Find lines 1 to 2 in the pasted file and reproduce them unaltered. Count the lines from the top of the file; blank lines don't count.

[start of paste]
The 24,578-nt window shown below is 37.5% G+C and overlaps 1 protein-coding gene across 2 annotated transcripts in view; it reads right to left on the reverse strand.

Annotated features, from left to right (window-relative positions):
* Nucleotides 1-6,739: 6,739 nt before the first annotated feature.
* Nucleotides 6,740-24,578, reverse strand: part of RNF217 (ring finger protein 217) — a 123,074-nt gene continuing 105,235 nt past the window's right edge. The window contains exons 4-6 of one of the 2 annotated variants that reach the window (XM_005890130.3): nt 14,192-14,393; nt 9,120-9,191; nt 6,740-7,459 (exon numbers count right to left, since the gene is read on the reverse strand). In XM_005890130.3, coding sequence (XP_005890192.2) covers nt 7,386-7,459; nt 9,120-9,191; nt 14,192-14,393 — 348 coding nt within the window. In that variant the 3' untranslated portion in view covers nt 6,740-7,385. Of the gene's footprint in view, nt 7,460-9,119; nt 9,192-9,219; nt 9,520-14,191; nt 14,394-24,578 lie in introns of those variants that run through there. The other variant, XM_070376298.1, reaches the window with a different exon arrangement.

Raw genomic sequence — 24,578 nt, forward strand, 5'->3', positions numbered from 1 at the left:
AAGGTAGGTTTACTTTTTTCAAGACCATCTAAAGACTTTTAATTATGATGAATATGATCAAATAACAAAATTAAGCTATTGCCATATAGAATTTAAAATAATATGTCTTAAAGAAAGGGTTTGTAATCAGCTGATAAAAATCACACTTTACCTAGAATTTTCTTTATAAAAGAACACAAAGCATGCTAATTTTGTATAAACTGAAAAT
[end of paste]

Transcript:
The 24,578-nt window shown below is 37.5% G+C and overlaps 1 protein-coding gene across 2 annotated transcripts in view; it reads right to left on the reverse strand.

Annotated features, from left to right (window-relative positions):